Dominion Power’s Mobile Command Center, which provides field crews with a link to corporate facilities during emergencies. The center was deployed to Norfolk during Tropical Storm Ida, as well as Richmond, Charlottesville and North Carolina during recent events.
Photo by Alex McVeigh.
Herndon Dominion Power hosted a hurricane drill Wednesday, June 6, simulating the effects of fictional Hurricane Joseph and showing how they would manage such a storm. The Herndon headquarters serves about 900,000 customers.
The simulated Hurricane Joseph left 800,000 customers without power, a number similar to the real Hurricane Irene, which hit the area in 2011. Phillip Sandino, director of customer solutions, said that the customer number, which is used by Dominion, is a different measurement than numbers quoted by places like the governor’s office.
"The governor’s office uses a people without power number, which is a head count," he said. "We use a customer numbers, which is households without power, and we estimate about 2.5 people per home, which is why sometimes the numbers are different depending on where you look."
As power outages become wider, Dominion uses a list of priorities when they start repairs, based on a descending order of customers effected. First they look at the transmission lines, which affect more than 10,000 customers. From there, they work down to substations (which serve around 6,000 customers), main circuits (which serve 1,500), residential lines (which serve around 50 customers), individual transformers (which serve one to eight customers) down to individual households.
FACILITIES LIKE HOSPITALS, water treatment plants and public safety facilities are in the first wave of restorations.
"Our priority list is why at first it seems like the number of customers without power begins to get smaller very early, but takes a while to get everyone back online," Sandino said.
Sandino also said it was very important for customers to report outages, because depending on the damaged equipment and how many people it serves, they might not know about outages.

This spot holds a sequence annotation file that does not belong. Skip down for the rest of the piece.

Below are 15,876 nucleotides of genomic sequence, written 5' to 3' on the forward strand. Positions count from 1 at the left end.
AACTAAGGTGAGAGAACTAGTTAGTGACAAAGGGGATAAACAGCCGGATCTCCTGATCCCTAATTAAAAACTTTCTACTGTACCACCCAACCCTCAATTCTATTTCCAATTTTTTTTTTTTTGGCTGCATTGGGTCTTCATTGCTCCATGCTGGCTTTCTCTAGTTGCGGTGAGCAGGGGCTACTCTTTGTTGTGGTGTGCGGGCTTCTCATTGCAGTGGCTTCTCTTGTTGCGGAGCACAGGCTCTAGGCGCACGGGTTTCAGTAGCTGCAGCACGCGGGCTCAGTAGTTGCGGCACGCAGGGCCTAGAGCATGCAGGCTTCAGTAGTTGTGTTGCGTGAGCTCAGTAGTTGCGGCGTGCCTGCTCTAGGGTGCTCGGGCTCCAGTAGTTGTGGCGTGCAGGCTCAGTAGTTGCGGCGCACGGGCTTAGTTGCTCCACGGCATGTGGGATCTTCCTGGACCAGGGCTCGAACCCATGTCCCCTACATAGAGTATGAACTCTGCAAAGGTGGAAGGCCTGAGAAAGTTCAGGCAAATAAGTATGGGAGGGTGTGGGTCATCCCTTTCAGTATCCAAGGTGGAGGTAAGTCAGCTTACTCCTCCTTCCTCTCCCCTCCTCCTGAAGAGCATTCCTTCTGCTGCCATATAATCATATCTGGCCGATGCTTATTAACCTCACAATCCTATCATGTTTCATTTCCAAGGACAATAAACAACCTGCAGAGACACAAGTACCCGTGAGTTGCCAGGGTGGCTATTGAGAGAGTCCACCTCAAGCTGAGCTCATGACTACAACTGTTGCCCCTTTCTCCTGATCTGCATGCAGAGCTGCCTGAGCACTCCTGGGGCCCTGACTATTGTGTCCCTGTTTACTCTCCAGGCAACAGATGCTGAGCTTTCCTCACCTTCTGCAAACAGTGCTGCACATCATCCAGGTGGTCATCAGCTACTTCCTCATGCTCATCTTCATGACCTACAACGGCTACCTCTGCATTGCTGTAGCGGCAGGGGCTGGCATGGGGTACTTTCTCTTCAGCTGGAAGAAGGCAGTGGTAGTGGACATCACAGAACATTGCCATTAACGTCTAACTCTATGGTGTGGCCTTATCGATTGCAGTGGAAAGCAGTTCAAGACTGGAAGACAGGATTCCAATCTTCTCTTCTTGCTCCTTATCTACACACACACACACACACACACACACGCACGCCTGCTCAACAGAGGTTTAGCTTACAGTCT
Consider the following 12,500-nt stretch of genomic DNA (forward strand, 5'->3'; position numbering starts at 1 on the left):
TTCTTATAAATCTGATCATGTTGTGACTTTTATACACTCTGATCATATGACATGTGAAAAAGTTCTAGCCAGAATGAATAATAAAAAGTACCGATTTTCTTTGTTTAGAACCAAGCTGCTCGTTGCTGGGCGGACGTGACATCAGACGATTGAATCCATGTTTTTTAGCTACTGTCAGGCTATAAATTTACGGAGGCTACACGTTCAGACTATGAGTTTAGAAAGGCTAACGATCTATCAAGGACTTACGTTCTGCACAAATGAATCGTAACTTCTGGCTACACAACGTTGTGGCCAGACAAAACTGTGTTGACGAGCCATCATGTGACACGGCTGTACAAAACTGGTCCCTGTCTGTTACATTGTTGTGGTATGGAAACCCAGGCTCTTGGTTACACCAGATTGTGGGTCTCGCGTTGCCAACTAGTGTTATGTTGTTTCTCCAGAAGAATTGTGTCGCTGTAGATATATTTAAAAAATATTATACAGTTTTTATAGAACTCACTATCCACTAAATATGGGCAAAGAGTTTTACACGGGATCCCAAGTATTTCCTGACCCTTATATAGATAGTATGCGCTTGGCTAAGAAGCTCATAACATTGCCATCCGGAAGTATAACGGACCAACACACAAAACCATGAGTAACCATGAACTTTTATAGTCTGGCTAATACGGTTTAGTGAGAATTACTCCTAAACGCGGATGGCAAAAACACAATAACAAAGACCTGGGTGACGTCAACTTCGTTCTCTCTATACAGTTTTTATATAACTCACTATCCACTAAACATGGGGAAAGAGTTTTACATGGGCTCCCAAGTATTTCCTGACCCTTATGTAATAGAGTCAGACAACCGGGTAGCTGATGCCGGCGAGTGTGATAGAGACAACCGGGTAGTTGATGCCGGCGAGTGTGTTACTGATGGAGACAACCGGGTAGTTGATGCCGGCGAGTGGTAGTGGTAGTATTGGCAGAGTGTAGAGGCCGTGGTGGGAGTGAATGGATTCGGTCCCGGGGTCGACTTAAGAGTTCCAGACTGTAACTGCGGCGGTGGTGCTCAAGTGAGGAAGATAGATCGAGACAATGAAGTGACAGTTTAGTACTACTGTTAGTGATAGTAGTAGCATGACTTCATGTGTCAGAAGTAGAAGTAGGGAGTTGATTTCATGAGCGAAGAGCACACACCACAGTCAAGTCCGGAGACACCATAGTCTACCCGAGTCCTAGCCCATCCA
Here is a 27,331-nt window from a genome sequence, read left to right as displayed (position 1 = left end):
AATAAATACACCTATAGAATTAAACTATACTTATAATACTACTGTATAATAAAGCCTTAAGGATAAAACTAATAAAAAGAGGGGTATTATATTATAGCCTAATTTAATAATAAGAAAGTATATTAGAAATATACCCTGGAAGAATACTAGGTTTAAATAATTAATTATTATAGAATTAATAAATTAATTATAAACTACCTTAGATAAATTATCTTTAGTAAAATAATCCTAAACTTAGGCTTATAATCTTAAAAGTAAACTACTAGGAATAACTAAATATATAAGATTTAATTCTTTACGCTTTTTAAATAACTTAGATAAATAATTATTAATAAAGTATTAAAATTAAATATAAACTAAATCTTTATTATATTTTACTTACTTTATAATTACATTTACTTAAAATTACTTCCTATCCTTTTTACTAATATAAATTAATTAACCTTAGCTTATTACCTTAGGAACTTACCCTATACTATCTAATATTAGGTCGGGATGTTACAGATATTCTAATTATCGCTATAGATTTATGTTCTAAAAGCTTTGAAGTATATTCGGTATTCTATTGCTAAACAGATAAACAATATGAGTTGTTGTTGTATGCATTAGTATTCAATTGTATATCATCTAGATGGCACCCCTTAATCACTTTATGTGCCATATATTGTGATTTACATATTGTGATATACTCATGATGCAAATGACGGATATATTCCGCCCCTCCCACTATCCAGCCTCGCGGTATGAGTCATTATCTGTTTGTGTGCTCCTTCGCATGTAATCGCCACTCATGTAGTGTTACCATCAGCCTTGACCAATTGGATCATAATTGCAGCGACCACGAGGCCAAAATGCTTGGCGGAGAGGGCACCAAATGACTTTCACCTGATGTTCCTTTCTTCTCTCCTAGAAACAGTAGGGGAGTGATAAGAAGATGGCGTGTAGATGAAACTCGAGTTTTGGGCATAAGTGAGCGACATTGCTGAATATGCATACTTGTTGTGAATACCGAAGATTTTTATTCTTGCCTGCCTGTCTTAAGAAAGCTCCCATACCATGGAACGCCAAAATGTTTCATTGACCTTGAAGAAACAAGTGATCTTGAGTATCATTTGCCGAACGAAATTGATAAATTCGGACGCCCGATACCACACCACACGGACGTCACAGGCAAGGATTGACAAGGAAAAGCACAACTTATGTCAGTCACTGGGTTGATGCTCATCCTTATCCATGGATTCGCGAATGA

He also urged anyone to use extreme caution if they should see downed power lines.
"Never, ever approach a power line, even if it’s been down for 10 days," he said. "The smartest thing to do in that situation is to always assume that there’s power running through it."
Dominion does not start repairs until the storm or other event is over and the roads are clear, though trucks are often dispatched to gather information about outages.
Deborah Johnson, Dominion’s manager of Regional, State and Local affairs said that they went through all the precautions during the heavy storms on Friday, June 1.
"We didn’t know if it would be a multi-day event, so we sent notices of warning to our contacts, state and local officials who can get the information out via e-mail, Twitter and Facebook," she said.
Lynn Chaffin, director of New Media and Communications Planning, said that customers are increasingly looking at social media for information.
"Social media is mobile, so when the power is out and the laptop batteries are dead, people are using their phones to stay updated," he said. "We try to start posting information two days ahead of a storm and during it we’ll share pictures and other information about damages."
Chaffin added that while social media allows them to get information out, it isn’t particularly helpful to perform account-level services for customers, since most social media information is public, meaning account numbers cannot be used.
DOMINION’S CALL SYSTEM can handle up to 10,000 calls per hour, and Le-Ha Anderson, Media and Community Relations manager, says that the wait time for customers calling about outages comes when people want to report outages to a person, automated reporting works much faster.
More information on Dominion can be found at dom.com, and information is also published on their Facebook, Twitter and YouTube accounts.